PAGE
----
Final Cut Pro 7:First Look Review

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By | 2017-02-23T00:58:27+00:00 July 27th, 2009|Articles|Comments Off on Final Cut Pro 7:First Look Review

By now you know that Apple has launched an update to Final Cut Studio. I got an early look last week. The new version will cost $999, a reduction in price of $300. If you own any previous version of Final Cut Pro—even version 1, insisted the product manager in our meeting—you can upgrade to the new Final Cut Studio for $299. From my tests, editors will find the upgrade price worth it. Note, however, that the new version, which is available now, will only run on Intel-based Macs and not older PowerPC-based systems.

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Figure 1. Final Cut Pro’s new Share function.

Apple upgraded every suite component except for DVD Studio Pro, but in this article, I’m going to focus on Final Cut Pro and Compressor. There’s plenty of cool new stuff in Motion, Soundtrack Pro, and Color, but time and space have prevented me from delving into these programs for this story. Ditto for Final Cut Server, which is sold separately, but now costs $999 for unlimited users.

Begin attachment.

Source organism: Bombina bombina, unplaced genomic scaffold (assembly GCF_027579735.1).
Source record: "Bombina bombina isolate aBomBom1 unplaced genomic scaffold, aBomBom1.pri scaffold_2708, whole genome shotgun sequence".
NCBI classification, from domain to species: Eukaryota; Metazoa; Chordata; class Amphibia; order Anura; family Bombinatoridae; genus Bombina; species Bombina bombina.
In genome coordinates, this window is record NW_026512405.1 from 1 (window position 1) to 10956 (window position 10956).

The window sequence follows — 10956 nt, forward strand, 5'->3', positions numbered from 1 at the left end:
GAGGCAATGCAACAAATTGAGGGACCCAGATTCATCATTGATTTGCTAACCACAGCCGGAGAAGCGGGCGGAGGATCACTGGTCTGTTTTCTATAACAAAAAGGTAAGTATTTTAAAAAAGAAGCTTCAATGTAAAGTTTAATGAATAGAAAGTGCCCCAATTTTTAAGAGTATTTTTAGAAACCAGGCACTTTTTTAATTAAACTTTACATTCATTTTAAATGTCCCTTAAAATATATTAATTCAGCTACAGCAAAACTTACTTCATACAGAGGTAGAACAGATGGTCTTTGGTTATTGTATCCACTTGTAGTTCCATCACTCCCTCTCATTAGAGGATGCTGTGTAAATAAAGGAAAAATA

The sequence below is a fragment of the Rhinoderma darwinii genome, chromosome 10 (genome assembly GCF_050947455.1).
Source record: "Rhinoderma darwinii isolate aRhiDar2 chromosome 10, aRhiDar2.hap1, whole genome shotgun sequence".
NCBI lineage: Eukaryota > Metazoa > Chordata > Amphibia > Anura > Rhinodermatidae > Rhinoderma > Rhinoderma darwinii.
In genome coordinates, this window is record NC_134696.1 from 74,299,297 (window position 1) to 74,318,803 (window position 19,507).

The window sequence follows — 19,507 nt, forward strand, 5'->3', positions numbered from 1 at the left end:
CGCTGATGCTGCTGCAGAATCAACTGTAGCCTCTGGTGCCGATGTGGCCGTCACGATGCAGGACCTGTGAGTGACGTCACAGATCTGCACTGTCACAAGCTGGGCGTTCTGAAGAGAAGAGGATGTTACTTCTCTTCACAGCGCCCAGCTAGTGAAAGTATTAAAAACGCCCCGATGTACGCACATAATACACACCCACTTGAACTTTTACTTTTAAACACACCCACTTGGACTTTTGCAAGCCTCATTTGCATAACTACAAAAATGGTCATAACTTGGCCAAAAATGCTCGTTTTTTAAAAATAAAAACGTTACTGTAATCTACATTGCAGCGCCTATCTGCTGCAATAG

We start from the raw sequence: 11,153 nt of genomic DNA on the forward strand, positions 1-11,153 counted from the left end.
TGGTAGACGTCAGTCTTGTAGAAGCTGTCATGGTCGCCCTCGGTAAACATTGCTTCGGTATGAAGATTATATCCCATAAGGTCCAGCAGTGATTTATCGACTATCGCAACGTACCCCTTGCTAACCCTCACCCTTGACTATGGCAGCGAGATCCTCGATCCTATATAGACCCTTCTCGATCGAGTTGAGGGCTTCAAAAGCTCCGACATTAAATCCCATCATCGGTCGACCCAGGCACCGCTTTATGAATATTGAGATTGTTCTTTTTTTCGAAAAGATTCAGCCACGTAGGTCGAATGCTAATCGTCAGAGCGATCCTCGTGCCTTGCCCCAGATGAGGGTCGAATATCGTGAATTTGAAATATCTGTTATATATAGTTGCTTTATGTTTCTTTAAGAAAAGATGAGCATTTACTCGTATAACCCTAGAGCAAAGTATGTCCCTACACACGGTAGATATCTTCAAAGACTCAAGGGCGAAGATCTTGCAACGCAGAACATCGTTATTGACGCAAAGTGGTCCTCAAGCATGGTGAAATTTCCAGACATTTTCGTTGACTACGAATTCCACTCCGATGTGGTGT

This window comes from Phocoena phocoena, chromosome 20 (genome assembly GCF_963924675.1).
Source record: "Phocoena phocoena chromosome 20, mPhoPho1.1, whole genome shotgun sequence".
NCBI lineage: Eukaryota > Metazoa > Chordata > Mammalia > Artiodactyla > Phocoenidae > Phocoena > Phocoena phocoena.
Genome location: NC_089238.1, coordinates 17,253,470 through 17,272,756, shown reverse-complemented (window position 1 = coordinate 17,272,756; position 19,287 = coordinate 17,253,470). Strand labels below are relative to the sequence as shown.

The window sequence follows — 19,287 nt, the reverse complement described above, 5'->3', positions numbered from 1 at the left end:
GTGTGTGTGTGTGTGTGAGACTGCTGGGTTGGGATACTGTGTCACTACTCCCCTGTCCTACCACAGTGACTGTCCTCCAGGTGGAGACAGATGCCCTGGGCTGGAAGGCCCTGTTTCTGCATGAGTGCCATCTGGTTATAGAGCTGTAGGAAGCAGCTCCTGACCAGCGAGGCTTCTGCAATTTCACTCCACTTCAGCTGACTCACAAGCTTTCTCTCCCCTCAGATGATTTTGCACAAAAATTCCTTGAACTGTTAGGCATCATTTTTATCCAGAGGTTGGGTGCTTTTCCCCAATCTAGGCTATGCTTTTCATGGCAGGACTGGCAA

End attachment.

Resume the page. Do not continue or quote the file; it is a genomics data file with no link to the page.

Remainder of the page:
One disclosure: As part of the review process, I attended an Apple briefing where the product manager walked me through the new product features, and I received the software the next day. Unfortunately, scheduling issues prevented me from spending as much time testing as I normally would before writing a full review, so this article is more like an advanced preview. I poked here and there, but I can’t say that I fully tested all the new features; plenty of time for that over the next few weeks.

Let’s start with Final Cut Pro.

New Share command

From my perspective, the most significant new feature in the Final Cut Pro 7 is a new Share command that lets you export a sequence directly from the timeline to a range of output options, including any Compressor preset, while the software is rendering in the background. You access the function by clicking File > Share, which opens the new Share menu (Figure 1). From there, you can add an unlimited number of export options—including, as mentioned, Compressor settings. As with Compressor, you can send the encoding task to a single computer or multicomputer cluster (see bottom right of the screenshot), choose a destination folder for your output, and even send the job to Compressor to start the project there (bottom left).

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Figure 2. It looks like Final Cut Pro is locked up, but it’s not. Close the window and keep on editing.

Once you click Export, a new Share window opens, which makes you think that Final Cut Pro is locked up, as with previous versions when exporting to Compressor (Figure 2). However, you can close the Share window and just keep on working in Final Cut Pro. You can’t, however, export another project via the Share export while one is rendering, so if you’re producing a number of short projects, you might prefer the old QuickTime-reference-movie-to-Compressor workflow.

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